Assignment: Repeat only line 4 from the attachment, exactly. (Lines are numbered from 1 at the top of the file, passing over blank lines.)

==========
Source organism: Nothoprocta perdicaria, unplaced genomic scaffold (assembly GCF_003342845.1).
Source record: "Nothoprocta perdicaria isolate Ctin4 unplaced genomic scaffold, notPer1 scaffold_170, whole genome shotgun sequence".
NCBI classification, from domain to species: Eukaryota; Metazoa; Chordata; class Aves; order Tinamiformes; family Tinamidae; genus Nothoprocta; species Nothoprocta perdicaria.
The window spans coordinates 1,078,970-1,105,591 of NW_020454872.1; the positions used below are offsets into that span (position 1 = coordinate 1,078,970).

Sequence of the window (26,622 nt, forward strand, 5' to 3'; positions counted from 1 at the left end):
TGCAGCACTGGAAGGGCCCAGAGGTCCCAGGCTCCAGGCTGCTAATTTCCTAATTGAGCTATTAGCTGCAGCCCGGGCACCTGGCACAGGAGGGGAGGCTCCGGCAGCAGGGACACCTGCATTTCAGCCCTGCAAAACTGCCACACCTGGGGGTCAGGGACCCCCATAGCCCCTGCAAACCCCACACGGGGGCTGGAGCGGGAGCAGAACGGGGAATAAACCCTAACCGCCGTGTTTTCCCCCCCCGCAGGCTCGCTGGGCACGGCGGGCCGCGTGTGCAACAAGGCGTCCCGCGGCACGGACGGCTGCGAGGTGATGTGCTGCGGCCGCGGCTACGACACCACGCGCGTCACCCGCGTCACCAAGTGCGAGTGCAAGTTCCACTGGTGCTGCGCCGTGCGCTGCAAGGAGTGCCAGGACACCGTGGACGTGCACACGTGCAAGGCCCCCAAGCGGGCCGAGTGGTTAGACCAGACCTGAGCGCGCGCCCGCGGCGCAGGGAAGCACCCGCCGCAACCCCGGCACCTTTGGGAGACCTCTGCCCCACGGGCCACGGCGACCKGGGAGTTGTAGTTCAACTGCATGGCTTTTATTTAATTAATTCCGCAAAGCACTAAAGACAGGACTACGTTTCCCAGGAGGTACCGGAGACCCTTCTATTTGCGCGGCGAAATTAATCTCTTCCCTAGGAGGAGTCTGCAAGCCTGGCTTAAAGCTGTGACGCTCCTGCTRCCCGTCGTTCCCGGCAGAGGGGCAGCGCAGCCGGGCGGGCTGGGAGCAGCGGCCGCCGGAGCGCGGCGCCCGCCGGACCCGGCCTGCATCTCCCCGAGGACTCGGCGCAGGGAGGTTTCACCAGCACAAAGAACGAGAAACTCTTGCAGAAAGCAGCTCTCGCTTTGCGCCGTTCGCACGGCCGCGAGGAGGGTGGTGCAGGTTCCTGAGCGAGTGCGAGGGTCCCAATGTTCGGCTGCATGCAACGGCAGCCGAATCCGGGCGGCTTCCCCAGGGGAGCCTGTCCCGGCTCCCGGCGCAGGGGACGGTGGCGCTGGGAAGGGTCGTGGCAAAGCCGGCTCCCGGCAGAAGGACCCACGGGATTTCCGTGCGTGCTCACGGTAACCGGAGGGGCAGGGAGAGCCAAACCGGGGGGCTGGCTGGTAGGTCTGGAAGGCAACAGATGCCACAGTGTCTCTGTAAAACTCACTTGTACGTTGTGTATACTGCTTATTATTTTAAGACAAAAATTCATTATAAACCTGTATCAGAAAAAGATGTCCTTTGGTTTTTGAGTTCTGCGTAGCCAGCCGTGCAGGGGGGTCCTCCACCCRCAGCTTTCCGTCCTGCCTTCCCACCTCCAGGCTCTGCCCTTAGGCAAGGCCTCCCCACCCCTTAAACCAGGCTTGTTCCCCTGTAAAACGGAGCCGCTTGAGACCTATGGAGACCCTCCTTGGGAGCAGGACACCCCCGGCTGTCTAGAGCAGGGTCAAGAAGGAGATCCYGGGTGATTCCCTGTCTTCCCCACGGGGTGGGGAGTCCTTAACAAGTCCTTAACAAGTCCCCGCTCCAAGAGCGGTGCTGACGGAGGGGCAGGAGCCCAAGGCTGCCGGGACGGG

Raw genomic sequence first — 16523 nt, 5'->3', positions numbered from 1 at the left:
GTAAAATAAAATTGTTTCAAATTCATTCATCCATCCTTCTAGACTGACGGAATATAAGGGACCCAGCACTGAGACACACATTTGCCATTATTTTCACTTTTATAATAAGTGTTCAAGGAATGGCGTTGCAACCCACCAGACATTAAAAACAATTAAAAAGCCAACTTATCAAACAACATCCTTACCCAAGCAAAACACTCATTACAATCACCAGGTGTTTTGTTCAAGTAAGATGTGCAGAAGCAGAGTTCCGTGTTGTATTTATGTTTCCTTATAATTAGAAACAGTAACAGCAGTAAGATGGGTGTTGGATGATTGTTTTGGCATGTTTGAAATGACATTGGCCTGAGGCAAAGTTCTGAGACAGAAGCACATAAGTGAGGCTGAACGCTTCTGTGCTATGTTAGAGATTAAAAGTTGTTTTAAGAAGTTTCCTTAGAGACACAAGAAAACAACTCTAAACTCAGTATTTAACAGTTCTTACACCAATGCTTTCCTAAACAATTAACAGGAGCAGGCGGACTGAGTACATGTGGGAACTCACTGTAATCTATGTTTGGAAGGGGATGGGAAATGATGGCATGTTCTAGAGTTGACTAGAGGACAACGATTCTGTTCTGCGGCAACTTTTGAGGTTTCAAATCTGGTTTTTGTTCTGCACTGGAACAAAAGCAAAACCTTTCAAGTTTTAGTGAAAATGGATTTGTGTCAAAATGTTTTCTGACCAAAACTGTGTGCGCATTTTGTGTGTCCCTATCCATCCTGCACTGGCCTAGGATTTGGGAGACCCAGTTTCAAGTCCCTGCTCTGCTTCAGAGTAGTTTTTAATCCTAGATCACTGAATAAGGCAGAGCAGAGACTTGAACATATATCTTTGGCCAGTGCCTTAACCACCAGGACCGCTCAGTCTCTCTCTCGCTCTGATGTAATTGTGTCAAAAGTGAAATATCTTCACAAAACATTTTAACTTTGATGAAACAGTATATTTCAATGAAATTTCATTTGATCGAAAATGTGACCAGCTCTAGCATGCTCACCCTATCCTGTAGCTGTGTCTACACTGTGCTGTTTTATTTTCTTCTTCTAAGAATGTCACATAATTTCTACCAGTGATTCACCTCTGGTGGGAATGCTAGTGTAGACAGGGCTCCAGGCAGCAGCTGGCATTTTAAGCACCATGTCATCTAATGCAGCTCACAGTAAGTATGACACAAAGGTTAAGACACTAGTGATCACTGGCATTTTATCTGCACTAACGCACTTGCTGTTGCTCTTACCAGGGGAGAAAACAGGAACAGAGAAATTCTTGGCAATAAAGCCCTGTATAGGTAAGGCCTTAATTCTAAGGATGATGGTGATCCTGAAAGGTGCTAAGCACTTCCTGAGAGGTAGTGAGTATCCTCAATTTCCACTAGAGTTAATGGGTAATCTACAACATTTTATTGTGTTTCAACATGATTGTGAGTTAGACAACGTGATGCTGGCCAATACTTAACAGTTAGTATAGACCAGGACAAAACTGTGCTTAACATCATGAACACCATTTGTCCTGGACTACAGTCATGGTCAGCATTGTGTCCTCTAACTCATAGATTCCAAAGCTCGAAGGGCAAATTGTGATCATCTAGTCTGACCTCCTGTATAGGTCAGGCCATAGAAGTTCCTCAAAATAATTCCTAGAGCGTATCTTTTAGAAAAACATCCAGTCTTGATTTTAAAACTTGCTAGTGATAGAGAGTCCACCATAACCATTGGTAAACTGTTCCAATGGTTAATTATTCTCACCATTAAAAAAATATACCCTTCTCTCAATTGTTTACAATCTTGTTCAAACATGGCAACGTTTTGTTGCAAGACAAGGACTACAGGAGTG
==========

The window spans coordinates 1,078,970-1,105,591 of NW_020454872.1; the positions used below are offsets into that span (position 1 = coordinate 1,078,970).